Many schools serving low-income and minority students do not even offer the math and science courses needed for college, and they provide lower-quality teaching in the classes they do offer. It all adds up. Since the Coleman report, Equality of Educational Opportunity, another debate has waged as to whether money makes a difference to educational outcomes. It is certainly possible to spend money ineffectively; however, studies that have developed more sophisticated measures of schooling show how money, properly spent, makes a difference. Over the past 30 years, a large body of research has shown that four factors consistently influence student achievement: all else equal, students perform better if they are educated in smaller schools where they are well known to students is optimal , have smaller class sizes especially at the elementary level , receive a challenging curriculum, and have more highly qualified teachers.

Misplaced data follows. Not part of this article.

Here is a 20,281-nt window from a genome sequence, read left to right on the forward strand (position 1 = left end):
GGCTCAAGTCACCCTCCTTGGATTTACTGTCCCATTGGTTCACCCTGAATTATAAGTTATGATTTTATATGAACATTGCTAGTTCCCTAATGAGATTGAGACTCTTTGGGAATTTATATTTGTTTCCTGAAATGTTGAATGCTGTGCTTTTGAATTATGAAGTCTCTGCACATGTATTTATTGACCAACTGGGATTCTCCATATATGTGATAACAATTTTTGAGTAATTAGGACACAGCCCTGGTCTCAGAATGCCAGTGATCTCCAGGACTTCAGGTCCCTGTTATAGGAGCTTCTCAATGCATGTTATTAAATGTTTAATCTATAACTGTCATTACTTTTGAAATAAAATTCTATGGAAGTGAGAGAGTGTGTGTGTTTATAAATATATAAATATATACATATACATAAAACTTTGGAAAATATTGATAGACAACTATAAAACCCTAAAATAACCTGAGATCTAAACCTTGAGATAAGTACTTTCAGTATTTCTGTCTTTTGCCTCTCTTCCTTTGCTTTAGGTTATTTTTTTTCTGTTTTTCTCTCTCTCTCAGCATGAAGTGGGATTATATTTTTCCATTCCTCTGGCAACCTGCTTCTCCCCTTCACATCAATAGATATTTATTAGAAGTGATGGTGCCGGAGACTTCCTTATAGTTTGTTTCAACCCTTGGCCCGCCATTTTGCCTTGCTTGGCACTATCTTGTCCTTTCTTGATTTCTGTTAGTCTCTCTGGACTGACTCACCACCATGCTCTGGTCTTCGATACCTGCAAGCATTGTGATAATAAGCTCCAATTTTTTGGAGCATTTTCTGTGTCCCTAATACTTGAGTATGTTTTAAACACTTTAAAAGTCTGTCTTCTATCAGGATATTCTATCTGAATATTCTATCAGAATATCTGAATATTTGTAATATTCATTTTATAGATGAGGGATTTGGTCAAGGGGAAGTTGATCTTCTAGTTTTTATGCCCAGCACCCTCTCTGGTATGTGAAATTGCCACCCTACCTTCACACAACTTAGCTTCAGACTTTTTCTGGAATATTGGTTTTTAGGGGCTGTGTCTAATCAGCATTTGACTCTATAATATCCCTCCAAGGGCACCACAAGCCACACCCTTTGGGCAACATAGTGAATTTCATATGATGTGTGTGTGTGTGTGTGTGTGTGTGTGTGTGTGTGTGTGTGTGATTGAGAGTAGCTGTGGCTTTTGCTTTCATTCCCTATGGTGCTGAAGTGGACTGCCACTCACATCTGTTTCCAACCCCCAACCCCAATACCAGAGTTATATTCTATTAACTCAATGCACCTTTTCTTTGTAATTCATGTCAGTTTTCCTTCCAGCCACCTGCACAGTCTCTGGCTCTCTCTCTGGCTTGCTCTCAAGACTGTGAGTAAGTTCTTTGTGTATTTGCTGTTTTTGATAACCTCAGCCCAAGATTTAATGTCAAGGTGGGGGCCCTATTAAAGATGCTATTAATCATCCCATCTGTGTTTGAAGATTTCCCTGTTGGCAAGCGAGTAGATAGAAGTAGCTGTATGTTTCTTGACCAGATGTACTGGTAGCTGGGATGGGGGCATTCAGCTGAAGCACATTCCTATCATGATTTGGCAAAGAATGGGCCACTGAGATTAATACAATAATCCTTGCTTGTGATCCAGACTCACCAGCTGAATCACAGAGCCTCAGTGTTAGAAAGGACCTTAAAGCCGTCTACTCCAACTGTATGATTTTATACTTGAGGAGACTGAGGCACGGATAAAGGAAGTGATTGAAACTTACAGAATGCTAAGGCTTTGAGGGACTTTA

Minority students are much less likely than white children to have any of these resources. In predominantly minority schools, which most students of color attend, schools are large on average, more than twice as large as predominantly white schools and reaching 3, students or more in most cities ; on average, class sizes are 15 percent larger overall 80 percent larger for non-special education classes ; curriculum offerings and materials are lower in quality; and teachers are much less qualified in terms of levels of education, certification, and training in the fields they teach.

After controlling for socioeconomic status, the large disparities in achievement between black and white students were almost entirely due to differences in the qualifications of their teachers. In combination, differences in teacher expertise and class sizes accounted for as much of the measured variance in achievement as did student and family background figure 1. Ferguson and Duke economist Helen Ladd repeated this analysis in Alabama and again found sizable influences of teacher qualifications and smaller class sizes on achievement gains in math and reading.